Stuck In The Middle

Politically and theologically I’m a left-of-center leaning moderate 1. In today’s cultural climate this leaves feeling rather out of place.

This isn’t a new feeling for me. There have been few occasions in my life when I felt I belonged somewhere, and even these spaces have existed for only short periods. I’ve found life to be transitory, and this makes a sense of belonging transitory as well. I’m used to it.

What I’ve not been accustomed to is not being allowed to ask questions, describe where I stand, or convey my thoughts on a news topic without being smacked by the ideological guardians from both left and right.

To be honest, being smacked by right-leaning folk is something I’ve come to expect over the years. Through college, seminary, and then into the pastorate I’ve encountered the back-handed slap of right-leaning dis-ease over and over and over. It’s one of the things which have pushed me more left politically, and out of evangelicalism theologically. I’ve had too many theological discussions where I make a point or raise a question, only to be lashed out at, by people I’d considered friends or colleagues, to feel comfortable in those settings 2. I’ve just resigned myself to understanding that a good number of Christians, with whom I share a number of theological convictions, might consider my faith suspect because I’m not part of their tribe. And they are right, I’m not. I’ve walked away.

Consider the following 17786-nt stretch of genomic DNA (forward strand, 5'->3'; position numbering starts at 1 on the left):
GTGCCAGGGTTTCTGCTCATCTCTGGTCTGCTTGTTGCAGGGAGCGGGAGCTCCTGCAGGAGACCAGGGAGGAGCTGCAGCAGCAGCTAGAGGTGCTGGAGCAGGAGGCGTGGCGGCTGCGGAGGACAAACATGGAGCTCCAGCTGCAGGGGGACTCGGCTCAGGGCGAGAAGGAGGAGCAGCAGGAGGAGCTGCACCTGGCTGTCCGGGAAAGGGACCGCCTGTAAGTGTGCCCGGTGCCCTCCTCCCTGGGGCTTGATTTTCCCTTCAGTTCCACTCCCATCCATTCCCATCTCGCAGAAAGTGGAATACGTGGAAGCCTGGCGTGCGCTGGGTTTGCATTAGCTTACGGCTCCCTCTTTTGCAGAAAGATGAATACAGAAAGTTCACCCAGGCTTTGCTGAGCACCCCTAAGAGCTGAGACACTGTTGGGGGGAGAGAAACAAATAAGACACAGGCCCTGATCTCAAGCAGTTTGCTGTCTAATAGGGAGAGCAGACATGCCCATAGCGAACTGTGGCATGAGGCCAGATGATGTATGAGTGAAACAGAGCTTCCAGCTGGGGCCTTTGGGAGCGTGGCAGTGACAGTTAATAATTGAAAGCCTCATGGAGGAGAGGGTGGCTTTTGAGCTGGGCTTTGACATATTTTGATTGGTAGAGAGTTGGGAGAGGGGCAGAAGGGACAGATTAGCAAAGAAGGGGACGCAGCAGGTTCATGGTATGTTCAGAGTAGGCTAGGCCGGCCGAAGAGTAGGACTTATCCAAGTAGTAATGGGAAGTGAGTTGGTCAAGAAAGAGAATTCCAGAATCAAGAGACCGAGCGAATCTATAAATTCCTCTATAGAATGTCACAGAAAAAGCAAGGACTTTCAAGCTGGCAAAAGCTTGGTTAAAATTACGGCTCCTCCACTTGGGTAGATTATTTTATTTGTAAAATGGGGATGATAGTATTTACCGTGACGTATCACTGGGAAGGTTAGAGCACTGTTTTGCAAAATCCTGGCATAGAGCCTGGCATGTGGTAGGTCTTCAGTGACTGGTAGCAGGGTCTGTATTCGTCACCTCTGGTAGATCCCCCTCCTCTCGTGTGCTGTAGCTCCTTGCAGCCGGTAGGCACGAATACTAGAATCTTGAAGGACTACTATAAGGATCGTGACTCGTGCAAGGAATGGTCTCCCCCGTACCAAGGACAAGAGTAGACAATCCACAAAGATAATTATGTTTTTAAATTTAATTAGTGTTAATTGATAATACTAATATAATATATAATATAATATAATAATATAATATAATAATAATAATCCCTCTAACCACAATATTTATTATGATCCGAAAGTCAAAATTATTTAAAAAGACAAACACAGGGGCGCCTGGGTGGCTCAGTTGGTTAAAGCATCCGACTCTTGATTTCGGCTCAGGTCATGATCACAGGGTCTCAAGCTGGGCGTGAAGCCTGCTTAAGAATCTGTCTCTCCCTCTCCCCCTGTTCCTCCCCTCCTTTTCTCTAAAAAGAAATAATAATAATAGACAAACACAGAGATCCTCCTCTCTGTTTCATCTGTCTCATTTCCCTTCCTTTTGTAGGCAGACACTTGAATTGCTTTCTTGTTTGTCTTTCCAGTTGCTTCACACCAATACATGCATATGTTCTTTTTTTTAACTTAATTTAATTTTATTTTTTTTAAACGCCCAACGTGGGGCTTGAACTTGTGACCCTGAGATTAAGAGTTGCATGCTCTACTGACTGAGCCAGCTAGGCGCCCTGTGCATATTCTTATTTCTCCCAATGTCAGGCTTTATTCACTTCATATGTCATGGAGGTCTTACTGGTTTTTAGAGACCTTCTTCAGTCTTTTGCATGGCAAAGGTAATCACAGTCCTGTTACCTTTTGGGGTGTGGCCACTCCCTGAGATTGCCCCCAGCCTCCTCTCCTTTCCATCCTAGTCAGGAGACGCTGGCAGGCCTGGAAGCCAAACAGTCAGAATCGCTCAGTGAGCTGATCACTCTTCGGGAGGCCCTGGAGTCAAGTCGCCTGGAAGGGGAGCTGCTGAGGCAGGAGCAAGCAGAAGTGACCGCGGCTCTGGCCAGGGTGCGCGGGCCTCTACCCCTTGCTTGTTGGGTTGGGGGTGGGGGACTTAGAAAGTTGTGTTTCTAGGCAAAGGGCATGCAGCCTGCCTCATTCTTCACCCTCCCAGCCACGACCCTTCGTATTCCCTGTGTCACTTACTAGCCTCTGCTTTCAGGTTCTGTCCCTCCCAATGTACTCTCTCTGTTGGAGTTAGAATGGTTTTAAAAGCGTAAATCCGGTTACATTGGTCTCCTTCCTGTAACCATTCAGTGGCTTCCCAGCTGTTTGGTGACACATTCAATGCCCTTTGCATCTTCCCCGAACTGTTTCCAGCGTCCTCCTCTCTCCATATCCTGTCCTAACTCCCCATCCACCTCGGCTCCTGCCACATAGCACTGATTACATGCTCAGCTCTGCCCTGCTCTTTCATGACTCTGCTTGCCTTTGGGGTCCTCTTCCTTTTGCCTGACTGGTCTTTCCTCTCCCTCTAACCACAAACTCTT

The rise of the “religious left,” however, has only served to deepen my sense of alienation from my fellow believers. I’m not comfortable with “smashing” language 3, nor do I feel the need to toss my hat in with the cause of the day to show I’m “on the right side of history.” I recognize the need for inclusive language in order to communicate with a culture that no longer sees “mankind” as inclusive of all people, but I get squeamish when people think changing the Trinitarian formula is a good idea 4. But I have become fearful of engaging my progressive co-religionists, even those I’ve counted of as friends for much of my adult life, because I fear being written off as a useless moderate who empowers oppression 5. So while I have walked away from one of the dominant tribes of our era, I’d never be accepted in the other. And, much as I’ve concluded with the right, nor am I sure I would want to be.

So I’m not sure where I fit. I never have been sure where I fit, but the space in which I’m free to figure that out is shrinking. The competing visions of the church, as trumpeted by the dominant tribes of our time, just don’t include me. It makes me sad.

  1. Though I’d be considered a bit further right theologically than politically. People think these two things are the same, they are not. 
  2. I once had someone accuse me of bowing to a Protestant Pope because I said I needed to look up something in Bibleworks before continuing a discussion. That boggled my mind. 
  3. I marvel at the mental gymnastics which declare violence wrong, only to later adopt it because it serves “our” ideological ends. The reason being that this violence doesn’t count, because “we” are righteous. It’s right up there with the religious right spending decades demanding only moral men should be president, only to embrace Donald Trump as a “dream president.” 
  4. I’ve yet to hear an alternative which doesn’t take away the communication of personhood in the language – the alternatives are often outright modalism. Though, in general, I have no problem with people referring to God as “Mother” in prayer. 
  5. The alt-right squeals of “white oppression” are, let’s face it, stupid. On the other hand, the use of “just another white guy” as a way of writing off even minor points of clarification is a cheap tactic used by progressives which only serves to draw tribal lines.